The question whether a medical certificate should always be obtained before marriage has often been raised, generally in connection with venereal diseases. These terrible maladies are not now under consideration, and no opinion bearing on them will here be expressed. It would, however, in any circumstances be objectionable if doctors were to be placed in such a position that they could absolutely prohibit a marriage. On the other hand, it would be advantageous if before marriage each party had to certify that he or she was free from certain diseases, and had never either been certified as a lunatic or mentally defective, or had been in prison, or previously married, or divorced. Full particulars should be given when such a certificate could not be signed, and severe punishment enforced for false statements. Such certificates would be to some extent a safeguard, but would be even more useful in calling attention to these subjects.

As in previous chapters, we here find that to spread abroad noble ideas is the surest way of promoting racial progress. Wise marriages based on affection will thus be promoted, and foolish ones rendered less probable. Great sacrifices in regard to marriage and parenthood, producing beneficial results, will be more often made. Some needed reforms would involve the infliction of suffering; and, when this is the case, it is far pleasanter to push all such disagreeable subjects out of our minds. Without moral courage no advance will be made.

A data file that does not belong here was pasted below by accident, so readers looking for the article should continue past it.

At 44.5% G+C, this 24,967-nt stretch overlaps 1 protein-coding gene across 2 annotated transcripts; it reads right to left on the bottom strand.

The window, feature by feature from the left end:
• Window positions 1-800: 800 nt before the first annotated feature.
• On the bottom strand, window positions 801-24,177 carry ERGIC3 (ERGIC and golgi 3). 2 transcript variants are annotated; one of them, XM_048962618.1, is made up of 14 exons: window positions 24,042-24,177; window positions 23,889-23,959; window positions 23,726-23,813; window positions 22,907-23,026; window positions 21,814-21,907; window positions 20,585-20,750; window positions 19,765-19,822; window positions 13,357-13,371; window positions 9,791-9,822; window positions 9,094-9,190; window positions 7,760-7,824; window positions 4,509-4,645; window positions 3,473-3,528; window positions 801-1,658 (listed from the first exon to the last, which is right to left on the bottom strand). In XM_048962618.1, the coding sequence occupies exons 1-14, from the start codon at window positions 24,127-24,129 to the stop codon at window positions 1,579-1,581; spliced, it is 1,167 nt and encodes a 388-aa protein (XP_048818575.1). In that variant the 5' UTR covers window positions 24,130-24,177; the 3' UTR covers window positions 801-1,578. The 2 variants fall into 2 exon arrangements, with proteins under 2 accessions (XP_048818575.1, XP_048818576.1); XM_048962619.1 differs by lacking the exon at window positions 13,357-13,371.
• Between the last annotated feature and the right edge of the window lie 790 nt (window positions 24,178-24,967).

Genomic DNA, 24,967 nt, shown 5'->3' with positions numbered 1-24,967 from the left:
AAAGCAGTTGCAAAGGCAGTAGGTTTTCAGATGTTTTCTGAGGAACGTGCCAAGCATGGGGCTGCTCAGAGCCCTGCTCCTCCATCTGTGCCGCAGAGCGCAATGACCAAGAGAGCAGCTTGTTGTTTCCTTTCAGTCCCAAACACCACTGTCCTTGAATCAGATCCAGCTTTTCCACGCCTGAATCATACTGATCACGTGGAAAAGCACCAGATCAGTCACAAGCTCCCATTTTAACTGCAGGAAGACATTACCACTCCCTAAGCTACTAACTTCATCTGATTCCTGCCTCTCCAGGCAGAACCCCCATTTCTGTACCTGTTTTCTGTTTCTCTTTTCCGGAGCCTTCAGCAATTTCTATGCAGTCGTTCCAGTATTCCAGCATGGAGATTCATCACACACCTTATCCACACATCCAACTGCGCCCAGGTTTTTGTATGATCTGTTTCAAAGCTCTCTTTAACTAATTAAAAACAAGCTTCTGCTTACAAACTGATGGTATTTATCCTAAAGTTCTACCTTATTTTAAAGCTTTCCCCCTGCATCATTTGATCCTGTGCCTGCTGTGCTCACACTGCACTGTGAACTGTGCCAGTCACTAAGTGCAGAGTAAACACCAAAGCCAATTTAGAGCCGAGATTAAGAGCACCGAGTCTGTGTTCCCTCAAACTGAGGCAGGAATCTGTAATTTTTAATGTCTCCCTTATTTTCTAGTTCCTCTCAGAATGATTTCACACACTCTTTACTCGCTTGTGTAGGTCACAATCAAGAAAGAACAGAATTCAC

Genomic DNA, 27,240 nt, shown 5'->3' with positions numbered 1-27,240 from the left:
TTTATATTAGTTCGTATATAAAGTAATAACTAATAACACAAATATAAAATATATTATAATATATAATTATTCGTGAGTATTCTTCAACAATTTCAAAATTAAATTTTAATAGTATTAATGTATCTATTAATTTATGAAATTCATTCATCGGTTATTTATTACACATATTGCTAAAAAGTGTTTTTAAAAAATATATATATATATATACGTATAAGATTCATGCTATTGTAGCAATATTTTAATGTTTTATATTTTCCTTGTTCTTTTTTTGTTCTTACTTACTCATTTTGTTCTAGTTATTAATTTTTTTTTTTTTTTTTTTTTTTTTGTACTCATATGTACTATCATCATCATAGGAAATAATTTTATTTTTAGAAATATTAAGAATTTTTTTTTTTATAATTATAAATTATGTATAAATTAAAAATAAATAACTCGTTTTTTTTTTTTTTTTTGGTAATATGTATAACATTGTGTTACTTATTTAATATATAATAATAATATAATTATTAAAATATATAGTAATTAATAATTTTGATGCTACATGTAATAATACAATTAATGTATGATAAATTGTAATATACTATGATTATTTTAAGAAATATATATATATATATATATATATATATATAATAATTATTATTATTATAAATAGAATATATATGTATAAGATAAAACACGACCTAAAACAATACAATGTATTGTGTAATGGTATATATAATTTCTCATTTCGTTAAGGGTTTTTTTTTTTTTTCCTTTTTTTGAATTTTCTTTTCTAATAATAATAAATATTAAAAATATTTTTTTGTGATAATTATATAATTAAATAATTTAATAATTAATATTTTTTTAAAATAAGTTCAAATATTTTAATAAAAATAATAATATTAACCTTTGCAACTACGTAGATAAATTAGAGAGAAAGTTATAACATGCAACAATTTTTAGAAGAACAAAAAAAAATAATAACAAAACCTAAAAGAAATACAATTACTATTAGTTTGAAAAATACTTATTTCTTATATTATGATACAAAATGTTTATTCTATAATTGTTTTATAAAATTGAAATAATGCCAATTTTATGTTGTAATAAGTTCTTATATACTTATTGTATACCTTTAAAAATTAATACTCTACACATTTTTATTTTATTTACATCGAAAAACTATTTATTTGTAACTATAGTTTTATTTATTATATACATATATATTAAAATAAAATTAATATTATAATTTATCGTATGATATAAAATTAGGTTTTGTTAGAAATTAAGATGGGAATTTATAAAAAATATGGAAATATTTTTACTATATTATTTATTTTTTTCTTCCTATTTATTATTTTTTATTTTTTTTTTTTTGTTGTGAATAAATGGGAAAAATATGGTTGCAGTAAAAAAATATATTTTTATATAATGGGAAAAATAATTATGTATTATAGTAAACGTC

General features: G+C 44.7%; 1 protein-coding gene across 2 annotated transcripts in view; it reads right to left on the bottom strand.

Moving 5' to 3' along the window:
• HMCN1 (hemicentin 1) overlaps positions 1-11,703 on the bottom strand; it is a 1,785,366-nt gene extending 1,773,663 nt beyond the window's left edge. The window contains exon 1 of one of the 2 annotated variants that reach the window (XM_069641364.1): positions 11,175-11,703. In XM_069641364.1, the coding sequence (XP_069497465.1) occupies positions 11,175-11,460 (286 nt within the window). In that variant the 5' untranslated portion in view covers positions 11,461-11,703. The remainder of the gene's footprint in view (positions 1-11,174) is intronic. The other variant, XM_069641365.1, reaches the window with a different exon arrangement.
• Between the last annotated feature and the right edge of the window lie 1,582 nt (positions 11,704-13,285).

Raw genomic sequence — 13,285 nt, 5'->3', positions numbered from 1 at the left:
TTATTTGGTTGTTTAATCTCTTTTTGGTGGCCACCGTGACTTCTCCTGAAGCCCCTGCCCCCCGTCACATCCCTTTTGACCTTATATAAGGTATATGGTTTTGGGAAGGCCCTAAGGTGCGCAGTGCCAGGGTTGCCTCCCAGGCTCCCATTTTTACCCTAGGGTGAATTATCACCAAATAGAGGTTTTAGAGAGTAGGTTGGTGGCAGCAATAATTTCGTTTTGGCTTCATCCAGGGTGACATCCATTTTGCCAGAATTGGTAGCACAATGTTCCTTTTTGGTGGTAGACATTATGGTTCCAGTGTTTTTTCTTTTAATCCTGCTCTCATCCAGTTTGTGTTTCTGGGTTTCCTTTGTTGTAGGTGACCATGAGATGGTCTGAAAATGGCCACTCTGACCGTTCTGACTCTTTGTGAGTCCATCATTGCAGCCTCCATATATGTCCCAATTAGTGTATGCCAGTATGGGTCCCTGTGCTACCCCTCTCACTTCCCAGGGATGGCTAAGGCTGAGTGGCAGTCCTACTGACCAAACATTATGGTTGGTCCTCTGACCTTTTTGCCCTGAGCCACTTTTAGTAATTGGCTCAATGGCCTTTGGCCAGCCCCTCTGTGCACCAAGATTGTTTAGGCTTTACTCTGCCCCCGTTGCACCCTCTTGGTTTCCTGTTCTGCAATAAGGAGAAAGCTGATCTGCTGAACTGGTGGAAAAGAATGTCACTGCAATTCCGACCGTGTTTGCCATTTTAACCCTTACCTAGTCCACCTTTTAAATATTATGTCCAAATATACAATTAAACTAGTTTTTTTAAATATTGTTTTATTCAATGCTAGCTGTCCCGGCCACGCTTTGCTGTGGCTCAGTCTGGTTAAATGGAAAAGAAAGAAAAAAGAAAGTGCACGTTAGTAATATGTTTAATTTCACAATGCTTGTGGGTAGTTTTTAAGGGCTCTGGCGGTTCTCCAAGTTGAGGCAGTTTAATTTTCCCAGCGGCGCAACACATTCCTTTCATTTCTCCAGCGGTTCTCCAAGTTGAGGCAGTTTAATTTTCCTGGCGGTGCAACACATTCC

What has just been said is true not only as regards marriage, but as to all the other problems which have here been discussed. As to the scientific questions involved, it is greatly to be desired that all men and women would so control their minds as to be able to look into them without either passion or prejudice. Ignorance is always the enemy of progress, and ignorance would thus best be overcome. Selfishness is, however, an even greater enemy to human welfare. Our first aim must be to arouse moral sentiments, including true patriotism, to the highest possible pitch. This would make members of bad stock ready to make that great and noble sacrifice which would deprive them of some or all of the joys of family life. In the same way, the well-to-do would be made to be willing to sacrifice personal comfort, so as to enable them to supply their share of recruits to the coming generation; recruits who will then be needed to fight the good fight for peace and progress. Again, the politician might thus be so stimulated that he would be willing even to sacrifice a few votes in consequence of his advocacy of racial safeguards destined to benefit his nation for countless generations in the future.

Eugenics rests on pure science for its foundations of fact. But it is on religion, including all the promptings of the inner man towards better things, that eugenics must rely for the motive force needed in the long struggle for human progress which lies before us.